President Biden's announcement earlier this week that the U.S. will donate half a billion doses of the Pfizer COVID-19 vaccine around the globe is the largest any single country has made so far.
"Even though 250 million is still only a small portion of the entire population that needs to be vaccinated in those countries, it will go a long way to vaccinate people above 65 years of age, as well as the front line workers like health care workers," said Richard Reithinger, vice president of global health at RTI International.
It also further establishes the U.S. as a world leader in vaccine distribution at a time when some public health experts have called on wealthy nations to do more to help those outside their borders.
The White House says the doses, which will be produced in the U.S., will begin shipping in August. The first 200 million will be delivered by the end of this year. The remaining 300 million will go out in the first half of 2022.
Pfizer's vaccine is a two-dose regimen that has to be kept cold during every stage of transportation. Once it's removed from ultra cold storage, the doses only last about five days. That could present some logistical challenges, and possibly determine where the vials are sent.
"Larger urban centers should be also prioritized, where, of course, you are more likely to find the type of infrastructure that you need to distribute the vaccine," Reithinger said.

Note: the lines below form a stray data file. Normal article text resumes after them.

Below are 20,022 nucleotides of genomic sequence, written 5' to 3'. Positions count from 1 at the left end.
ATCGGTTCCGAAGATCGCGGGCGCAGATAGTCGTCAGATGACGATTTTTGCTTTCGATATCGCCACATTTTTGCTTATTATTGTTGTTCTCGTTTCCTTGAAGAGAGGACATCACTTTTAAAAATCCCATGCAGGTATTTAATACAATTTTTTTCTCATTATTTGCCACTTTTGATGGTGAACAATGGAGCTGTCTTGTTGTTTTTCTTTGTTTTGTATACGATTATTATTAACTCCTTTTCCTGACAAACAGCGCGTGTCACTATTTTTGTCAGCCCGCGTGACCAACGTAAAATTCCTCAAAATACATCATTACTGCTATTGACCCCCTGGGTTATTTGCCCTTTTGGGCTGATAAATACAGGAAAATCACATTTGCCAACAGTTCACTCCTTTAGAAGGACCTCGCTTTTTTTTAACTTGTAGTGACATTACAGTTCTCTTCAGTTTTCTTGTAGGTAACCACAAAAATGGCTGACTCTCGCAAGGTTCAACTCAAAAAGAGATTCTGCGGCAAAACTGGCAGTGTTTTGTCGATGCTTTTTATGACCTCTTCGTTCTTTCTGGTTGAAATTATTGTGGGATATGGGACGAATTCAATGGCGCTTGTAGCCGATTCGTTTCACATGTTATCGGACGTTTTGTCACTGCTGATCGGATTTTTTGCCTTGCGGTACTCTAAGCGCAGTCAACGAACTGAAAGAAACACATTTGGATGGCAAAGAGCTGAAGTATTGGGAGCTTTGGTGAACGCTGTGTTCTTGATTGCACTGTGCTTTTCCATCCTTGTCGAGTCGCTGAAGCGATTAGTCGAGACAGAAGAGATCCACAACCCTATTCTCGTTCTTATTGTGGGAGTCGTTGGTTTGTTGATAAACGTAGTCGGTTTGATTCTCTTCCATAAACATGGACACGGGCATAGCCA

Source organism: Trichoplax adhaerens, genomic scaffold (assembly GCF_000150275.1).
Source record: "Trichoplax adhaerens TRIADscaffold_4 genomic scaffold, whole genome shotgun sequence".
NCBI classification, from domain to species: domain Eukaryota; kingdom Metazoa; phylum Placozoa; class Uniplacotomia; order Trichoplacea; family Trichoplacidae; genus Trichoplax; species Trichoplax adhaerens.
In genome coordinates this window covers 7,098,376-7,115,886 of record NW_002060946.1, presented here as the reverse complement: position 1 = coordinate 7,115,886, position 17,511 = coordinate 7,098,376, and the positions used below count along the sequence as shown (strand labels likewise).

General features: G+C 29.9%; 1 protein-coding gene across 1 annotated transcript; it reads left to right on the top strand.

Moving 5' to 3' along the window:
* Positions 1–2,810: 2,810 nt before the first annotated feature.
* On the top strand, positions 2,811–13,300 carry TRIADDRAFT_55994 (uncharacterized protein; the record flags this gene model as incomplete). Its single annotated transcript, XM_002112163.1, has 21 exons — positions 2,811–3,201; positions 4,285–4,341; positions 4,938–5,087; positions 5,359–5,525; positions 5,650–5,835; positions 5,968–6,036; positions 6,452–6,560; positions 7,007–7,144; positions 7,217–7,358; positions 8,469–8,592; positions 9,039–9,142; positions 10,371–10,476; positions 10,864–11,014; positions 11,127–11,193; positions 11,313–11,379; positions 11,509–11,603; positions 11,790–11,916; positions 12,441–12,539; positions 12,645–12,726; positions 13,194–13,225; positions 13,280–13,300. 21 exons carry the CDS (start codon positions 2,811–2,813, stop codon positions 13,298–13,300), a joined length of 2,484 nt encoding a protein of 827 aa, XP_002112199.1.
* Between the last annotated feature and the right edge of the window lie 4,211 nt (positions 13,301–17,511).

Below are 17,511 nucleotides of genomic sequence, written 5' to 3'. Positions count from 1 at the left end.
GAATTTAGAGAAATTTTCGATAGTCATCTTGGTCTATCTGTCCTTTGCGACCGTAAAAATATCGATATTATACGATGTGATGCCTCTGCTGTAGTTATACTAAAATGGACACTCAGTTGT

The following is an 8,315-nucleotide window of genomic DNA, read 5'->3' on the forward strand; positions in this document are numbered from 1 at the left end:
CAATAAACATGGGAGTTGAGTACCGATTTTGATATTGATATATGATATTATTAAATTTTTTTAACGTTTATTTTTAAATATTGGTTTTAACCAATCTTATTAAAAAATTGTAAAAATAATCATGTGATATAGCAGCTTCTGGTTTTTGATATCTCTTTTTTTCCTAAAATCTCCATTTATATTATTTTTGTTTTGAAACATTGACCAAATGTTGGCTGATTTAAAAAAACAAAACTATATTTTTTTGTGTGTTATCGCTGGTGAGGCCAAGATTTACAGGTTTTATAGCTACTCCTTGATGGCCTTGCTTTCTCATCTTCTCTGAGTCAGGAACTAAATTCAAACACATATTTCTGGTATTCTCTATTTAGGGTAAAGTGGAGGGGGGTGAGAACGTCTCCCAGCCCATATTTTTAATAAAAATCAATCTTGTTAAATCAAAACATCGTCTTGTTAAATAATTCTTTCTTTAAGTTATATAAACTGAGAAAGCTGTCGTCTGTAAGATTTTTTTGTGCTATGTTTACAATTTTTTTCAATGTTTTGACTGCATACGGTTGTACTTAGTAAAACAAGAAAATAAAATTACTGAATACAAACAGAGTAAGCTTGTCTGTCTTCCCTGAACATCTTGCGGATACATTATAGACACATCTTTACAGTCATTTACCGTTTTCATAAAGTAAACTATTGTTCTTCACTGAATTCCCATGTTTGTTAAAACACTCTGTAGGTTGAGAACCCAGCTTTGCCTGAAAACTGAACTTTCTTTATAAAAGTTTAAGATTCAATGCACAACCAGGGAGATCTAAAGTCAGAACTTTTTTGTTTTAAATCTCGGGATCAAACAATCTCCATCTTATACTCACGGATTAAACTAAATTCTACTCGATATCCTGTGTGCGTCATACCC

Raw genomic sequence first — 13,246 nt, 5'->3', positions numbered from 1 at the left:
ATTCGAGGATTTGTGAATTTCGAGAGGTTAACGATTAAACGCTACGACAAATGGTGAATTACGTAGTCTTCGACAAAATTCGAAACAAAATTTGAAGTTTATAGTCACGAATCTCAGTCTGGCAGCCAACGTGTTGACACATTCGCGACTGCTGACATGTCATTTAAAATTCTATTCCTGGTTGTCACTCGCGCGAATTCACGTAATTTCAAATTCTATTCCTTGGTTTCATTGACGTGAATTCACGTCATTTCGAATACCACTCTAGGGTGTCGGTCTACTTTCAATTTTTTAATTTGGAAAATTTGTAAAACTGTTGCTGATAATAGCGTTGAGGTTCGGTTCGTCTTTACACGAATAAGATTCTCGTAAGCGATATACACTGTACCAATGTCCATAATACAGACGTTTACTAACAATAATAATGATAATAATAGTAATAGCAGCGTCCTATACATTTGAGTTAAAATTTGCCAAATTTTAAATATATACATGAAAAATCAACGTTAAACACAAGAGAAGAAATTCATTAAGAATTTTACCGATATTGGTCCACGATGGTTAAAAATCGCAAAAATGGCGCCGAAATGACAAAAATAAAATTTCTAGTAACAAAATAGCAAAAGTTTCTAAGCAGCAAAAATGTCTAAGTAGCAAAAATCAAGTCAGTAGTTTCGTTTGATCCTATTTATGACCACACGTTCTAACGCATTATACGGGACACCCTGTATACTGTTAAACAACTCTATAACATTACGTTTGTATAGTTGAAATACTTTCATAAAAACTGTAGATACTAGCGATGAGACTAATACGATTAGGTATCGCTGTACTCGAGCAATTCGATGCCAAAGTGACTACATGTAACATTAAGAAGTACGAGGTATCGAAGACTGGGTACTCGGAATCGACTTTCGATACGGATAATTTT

Senior administration officials say the total cost is still being determined, but they expect to spend at least $1.5 billion on from the American Rescue Plan.
Still, some say the U.S. and other nations need to do more to vaccinate the world. Democratic congressman Raja Krishnamoorthi praised the announcement in a statement, but added, "This must be only the first step in a larger effort to expand and accelerate the production and delivery of the billions of doses we need to end the pandemic."
President Biden has also said the U.S. will export 60 million doses of the AstraZeneca vaccine and 20 million doses of Pfizer, Moderna and Johnson and Johnson vaccines this summer. He said the doses would be given with no strings attached.
"We're doing this to save lives, to end this pandemic. That's it. Period," President Biden said Thursday.